• Stomach flu: Considering this is primarily due to a viral infection, the only practical thing you can do is replace the water and electrolytes that were lost during the vomiting episodes. If due to bacteria, however, antibiotics can prove helpful. Also, antiemetics (i.e. promethazine) do exist that may limit the frequency of vomiting episodes.
  • Food poisoning: Much like with the stomach flu, replacing lost water and electrolytes is often the best course of action.

Home remedies for vomiting bile

Vomiting is a common problem that has prompted the use of home remedies to help combat it. The following are some of the best ways to stop throwing up bile:

  • Avoid dehydration. Drink at least eight cups of water at regular intervals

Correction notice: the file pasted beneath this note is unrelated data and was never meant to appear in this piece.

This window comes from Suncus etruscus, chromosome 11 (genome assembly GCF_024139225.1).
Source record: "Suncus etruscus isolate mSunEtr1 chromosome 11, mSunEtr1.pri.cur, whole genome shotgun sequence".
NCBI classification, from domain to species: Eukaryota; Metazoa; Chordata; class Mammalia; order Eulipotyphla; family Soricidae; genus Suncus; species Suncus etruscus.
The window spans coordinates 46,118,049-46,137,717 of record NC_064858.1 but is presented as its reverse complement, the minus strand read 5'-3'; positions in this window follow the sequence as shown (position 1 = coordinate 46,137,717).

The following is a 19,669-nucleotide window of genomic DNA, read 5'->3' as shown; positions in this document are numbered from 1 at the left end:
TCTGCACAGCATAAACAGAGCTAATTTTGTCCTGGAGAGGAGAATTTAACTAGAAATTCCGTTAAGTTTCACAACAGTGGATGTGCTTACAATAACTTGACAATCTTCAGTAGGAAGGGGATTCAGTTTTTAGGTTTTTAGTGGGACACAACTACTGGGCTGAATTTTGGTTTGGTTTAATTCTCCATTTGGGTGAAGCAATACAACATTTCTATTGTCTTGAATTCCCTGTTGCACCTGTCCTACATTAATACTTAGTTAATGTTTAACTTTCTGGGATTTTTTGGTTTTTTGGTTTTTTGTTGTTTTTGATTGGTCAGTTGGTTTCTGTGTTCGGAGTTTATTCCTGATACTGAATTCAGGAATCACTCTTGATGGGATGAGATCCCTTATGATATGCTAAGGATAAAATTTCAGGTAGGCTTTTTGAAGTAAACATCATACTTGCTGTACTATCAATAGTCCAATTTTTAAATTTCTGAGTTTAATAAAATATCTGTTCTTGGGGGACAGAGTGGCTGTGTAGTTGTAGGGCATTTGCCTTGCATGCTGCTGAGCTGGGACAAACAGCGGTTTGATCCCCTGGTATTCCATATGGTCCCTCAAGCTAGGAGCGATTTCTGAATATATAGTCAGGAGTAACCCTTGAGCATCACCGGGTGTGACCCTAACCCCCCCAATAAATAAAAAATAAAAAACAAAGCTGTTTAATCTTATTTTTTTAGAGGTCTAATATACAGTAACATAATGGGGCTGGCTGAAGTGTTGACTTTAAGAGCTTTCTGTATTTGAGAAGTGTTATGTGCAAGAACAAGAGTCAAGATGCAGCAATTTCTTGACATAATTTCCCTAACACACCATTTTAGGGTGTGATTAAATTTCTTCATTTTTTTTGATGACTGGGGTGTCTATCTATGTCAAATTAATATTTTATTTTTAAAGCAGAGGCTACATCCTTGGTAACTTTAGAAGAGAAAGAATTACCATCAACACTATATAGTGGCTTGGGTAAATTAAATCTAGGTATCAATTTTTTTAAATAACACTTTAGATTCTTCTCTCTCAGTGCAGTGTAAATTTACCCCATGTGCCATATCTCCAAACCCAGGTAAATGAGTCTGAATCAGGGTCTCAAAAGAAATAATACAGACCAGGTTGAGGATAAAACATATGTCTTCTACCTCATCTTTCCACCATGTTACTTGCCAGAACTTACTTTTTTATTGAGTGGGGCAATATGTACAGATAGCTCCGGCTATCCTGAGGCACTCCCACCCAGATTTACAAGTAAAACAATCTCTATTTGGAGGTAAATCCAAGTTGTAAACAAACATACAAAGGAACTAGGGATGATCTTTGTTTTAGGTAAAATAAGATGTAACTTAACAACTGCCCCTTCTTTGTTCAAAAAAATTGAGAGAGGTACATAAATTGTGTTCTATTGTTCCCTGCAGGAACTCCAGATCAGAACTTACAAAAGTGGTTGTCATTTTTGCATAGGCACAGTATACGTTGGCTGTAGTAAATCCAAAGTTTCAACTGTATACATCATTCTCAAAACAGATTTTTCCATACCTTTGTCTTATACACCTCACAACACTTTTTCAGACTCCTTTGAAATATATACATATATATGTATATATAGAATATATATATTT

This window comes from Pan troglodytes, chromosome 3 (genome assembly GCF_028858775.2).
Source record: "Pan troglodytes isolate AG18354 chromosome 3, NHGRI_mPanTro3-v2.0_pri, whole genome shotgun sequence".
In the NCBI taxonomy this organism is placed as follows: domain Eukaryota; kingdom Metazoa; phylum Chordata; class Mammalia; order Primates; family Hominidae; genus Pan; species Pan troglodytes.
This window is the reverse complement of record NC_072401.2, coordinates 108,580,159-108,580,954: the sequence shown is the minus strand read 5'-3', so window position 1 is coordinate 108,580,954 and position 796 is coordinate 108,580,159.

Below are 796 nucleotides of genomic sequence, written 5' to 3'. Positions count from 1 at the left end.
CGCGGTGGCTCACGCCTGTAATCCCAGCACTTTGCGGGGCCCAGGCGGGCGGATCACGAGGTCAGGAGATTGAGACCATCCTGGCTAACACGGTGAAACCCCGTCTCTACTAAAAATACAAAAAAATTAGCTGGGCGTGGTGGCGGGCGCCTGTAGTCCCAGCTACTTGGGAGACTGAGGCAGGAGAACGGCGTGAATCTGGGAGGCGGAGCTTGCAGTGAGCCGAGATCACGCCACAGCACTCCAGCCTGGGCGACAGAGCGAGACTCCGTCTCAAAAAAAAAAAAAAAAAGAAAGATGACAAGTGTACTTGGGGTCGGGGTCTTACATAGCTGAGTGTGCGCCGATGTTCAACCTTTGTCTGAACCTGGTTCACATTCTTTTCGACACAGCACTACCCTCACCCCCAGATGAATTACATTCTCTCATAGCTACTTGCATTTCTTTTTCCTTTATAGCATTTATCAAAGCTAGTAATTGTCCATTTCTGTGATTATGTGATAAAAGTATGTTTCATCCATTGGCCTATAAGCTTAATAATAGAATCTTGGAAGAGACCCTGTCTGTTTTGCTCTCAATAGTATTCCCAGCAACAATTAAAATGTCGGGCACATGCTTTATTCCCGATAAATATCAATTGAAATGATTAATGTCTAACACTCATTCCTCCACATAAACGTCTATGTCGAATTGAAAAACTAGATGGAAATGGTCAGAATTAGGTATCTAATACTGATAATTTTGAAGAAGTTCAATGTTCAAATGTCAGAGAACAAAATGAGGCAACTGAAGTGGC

• Drink cold lime juice and fruit juices. These will reduce inflammation.
  • Try anti-nausea herbs. Ginger tea and cinnamon can help relieve nausea and vomiting.
  • Quit smoking. Smoking is known to increase stomach acid production and decrease saliva
  • Smaller meals. Helps regulate the digestive tract

The causes and treatments mentioned may help give you a better idea as to why you are experiencing bile vomiting, but not all cases can be handled alone. It is important to seek professional medical care if your vomiting is serious and impacting your overall health.

Author Bio

Mohan Garikiparithi got his degree in medicine from Osmania University (University of Health Sciences). He practiced clinical medicine for over a decade before he shifted his focus to the field of health communications. During his active practice he served as the head of the Dept. of Microbiology in a diagnostic centre in India. On a three-year communications program in Germany, Mohan developed a keen interest in German Medicine (Homoeopathy), and other alternative systems of medicine. He now advocates treating different medical conditions without the use of traditional drugs. An ardent squash player, Mohan believes in the importance of fitness and wellness.